Is the Gentrification of Thrifting Bad?
There’s a big debate these days about whether or not the popularity or “gentrification” of thrifting is bad. Many people on social media and even in the media have three basic criticisms for influencers who are thrifting:
- Influencers are thrifting for big scores and then flipping those finds for big profits on Depop.
- Thrift stores are raising prices because of the increased demand.
- The popularity of thrifting is negatively impacting low-income folks who depend on thrifting to put clothes on their backs.
- Great deals and being sustainable by thrifting can lead to overconsumption.
- Buying from secondhand stores causes the need to wash more clothes.
Thrifters Can Be Shamed If They Are Not Low-Income
“With an increase of thrifting trends on TikTok and other social media platforms, necessary resources are being taken away from people who can not afford other clothing stores. Thrifting as a trend, rather than a means to survive, is inherently classist and should not exist. The gentrification of thrift shops has only further harmed low income families.”The Echo
Full transparency, I too was recent shamed for thrifting. I won’t out my critic, but this is a comment on my Instagram account.
So Let’s Explore: Are Concerns About the Gentrification of Thrifting Valid?
Why Are Influencers Making So Much Money Off Thrifting?
Yes, clothing flips are happening – it’s big. Many influencers now make a living by spending hours at second hand stores, finding big scores and then reselling them online for decent to very good profits.
But let’s look at those facts — the professional clothing flippers do spend “hours” shopping to find these scores. Then they have to clean, potentially mend, style, photograph and then advertise the item. And it doesn’t end there, since they have to provide great customer service to make sure they ship it out on time and potentially provide marketing material so their customers come back. It takes a lot of time to do all that, so should their labor be ignored?
Is the Popularity of Thrifting Negatively Impacting Low-income Shoppers?
I get the criticism – privileged thrifters who have enough time and money to spend hours in thrift stores might get access to the greatest finds, leaving picked over goods for others who need to shop at thrift stores because they can’t afford more expensive retail stores.
One headline in Berkeley Economic Review seemingly degrades privileged people thrifting with their headline “Rise of Thrifting: Solution to Fast Fashion or Stealing from the Poor?”.
While I get the concerns, I just don’t agree with it. Here’s why! If there was a shortage of clothing, I think this might be a very valid argument. For example, when there was a baby formula shortage or a toilet paper shortage and if wealthier people bought those items in bulk and then charged more money to make a profit, that would be wrong. I think it’s also wrong when there are concerns about war or there’s been a natural disaster that impacts oil-producing countries and then the oil companies raise their prices immediately. Allegedly they are “anticipating low supply and high demand” and that’s the cause of the price increase but it seems every time this happens, like recently with the Russian/Ukraine war — the oil companies enjoy history making profits.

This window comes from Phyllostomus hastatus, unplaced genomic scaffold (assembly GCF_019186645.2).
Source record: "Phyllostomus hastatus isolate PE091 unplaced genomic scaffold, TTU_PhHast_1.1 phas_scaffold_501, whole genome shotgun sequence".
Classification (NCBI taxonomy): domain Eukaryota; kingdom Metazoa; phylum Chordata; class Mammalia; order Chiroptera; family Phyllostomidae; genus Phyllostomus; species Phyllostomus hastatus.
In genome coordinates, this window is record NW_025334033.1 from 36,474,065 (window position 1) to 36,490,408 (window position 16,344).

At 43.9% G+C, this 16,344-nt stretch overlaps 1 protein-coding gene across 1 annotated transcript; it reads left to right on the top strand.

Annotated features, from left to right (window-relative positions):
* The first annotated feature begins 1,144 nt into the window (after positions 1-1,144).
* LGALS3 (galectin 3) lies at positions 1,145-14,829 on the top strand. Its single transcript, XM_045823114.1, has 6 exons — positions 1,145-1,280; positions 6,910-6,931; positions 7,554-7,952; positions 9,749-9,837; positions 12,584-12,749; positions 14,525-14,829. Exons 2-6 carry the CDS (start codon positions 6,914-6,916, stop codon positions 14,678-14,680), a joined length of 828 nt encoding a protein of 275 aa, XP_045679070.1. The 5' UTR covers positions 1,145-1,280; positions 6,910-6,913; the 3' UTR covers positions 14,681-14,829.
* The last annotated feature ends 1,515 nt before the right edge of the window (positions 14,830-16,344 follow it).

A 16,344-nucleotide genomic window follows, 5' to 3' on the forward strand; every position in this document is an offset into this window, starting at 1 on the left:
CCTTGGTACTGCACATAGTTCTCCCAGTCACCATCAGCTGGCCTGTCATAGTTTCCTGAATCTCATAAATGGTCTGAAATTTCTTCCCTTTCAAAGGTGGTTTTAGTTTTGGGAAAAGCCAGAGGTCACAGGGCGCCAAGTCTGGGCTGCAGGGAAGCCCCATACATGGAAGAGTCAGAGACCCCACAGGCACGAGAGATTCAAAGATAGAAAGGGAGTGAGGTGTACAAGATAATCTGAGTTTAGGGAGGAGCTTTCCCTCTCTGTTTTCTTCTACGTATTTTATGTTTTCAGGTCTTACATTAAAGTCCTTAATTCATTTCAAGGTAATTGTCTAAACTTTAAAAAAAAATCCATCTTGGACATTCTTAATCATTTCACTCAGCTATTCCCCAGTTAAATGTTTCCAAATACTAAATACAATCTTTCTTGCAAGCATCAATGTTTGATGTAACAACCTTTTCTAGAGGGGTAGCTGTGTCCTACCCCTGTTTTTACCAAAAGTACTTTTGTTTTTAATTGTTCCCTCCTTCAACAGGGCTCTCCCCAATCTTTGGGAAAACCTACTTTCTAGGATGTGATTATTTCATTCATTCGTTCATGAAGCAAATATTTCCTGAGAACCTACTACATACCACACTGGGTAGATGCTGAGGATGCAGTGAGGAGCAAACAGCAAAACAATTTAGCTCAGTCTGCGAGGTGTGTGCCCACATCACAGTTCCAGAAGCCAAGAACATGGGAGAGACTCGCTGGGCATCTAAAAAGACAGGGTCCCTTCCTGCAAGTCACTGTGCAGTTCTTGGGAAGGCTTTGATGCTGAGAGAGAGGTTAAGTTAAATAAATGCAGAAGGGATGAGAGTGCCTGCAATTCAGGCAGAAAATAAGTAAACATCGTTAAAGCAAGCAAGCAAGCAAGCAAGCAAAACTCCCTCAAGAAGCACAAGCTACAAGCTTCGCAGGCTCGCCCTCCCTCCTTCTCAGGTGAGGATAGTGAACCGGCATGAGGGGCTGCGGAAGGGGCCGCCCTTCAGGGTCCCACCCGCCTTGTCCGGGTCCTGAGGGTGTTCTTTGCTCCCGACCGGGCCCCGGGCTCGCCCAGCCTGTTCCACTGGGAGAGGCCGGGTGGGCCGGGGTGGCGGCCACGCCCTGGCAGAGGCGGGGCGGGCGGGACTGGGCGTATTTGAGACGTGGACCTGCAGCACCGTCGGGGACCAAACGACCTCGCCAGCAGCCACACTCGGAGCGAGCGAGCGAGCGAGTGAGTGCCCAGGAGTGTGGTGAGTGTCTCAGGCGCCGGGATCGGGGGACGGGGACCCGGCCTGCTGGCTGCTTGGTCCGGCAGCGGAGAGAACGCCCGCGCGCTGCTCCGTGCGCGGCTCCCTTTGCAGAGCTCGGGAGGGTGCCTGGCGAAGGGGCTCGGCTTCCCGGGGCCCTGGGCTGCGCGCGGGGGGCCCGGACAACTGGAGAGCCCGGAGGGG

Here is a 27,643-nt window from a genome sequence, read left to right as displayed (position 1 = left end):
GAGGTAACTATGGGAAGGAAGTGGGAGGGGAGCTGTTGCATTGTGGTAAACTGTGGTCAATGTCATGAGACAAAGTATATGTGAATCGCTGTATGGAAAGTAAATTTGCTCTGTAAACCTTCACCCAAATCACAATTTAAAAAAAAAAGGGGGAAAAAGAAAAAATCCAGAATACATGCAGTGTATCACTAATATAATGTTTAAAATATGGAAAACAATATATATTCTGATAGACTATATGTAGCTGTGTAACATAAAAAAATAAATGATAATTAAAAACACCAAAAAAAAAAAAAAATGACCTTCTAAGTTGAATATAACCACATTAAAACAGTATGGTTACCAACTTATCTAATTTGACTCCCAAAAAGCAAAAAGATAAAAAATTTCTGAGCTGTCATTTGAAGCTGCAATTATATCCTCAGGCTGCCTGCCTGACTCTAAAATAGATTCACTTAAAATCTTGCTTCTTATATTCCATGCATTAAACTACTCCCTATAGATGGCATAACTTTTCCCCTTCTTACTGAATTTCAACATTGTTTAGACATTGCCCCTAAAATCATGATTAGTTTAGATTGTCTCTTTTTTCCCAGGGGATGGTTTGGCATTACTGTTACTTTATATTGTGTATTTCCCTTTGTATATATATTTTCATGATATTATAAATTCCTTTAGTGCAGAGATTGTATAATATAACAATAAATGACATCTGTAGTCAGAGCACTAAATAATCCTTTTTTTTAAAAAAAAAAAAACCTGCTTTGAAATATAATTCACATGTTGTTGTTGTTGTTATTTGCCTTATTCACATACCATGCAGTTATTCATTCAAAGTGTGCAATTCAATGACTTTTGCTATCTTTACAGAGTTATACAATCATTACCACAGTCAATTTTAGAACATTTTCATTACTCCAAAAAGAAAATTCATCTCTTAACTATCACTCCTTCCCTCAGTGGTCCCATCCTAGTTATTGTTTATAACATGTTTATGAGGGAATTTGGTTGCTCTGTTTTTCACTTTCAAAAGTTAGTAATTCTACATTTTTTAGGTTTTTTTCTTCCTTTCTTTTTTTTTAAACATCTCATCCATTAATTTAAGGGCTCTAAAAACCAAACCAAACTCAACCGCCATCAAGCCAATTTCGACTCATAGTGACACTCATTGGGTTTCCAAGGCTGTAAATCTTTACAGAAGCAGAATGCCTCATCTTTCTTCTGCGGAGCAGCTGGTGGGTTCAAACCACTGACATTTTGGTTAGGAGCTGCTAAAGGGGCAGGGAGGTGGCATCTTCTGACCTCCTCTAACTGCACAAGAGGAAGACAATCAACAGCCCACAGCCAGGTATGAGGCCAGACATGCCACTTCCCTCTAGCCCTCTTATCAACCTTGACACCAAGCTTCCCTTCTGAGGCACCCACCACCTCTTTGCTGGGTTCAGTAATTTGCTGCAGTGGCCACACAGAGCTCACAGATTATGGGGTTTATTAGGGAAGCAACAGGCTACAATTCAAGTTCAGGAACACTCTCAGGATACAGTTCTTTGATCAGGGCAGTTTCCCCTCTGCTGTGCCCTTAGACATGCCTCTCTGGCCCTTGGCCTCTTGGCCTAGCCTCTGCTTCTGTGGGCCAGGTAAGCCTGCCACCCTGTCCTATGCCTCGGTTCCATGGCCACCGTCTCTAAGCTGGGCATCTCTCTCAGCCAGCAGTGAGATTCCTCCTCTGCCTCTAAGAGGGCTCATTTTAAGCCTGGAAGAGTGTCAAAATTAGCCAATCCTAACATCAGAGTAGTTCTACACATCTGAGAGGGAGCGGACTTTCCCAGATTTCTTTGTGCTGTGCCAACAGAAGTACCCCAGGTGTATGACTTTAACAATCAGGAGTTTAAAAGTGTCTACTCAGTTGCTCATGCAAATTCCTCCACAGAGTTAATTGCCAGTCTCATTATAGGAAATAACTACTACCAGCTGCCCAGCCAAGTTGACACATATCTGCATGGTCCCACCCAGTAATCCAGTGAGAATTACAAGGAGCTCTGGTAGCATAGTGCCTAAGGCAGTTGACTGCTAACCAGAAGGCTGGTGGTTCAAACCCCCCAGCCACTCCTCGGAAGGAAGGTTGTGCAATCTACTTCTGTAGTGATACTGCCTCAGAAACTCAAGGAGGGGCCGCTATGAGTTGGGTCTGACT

I hear you, but I do not know if there is actual evidence that can equate Gen Z’s obsession with thrifting equates to unfair pricing gouging. Are some thrift stores increasing their prices? Maybe… actually probably. I have read news stories about people complaining about higher prices. Personally I haven’t noticed a huge increase. But let’s say there are increases, how do we know it’s directly related to the popularity of thrifting? Maybe increased pricing is due to increases in every part of a store’s supply chain, including labor. What company hasn’t increased their prices in the last three years?
Since the pandemic, there was a massive surge in donations because people were stuck at home, finally having time to clean out their closets. So donation centers were inundated! How do we know that stores didn’t have to hire more people to deal with the massive increase in volume?
I don’t know the answer and I’m open to criticizing any company for taking unfair advantage just because they can… but I don’t think that we can assume stores are increasing prices due to the popularity of second-hand shopping.
One last point on this. There’s SO much supply for second-hand clothing, even though the demand has increased greatly, I don’t know of one company that appears able to sell all their inventory to the US market. In fact, according to the Council of Recycled Textiles, thrift stores only end up selling 10-20% of the donated clothing to Americans and a WHOPPING 80% – 90% is being sold to other recyclers globally.
Does Thrifting Lead to Overconsumption?
That is a possibility. A $4 dollar t-shirt, $2 dollar bracelet, $6 dollar skirt, and $4 dollar jeans – it’s so cheap you might be tempted to buy things you don’t really need. So yes, great deals could lead to hoarding and over-consuming. But that could also happen at Forever 21 and other fast fashion stores. So thrift stores alone can’t be blamed for this. That’s human behavior.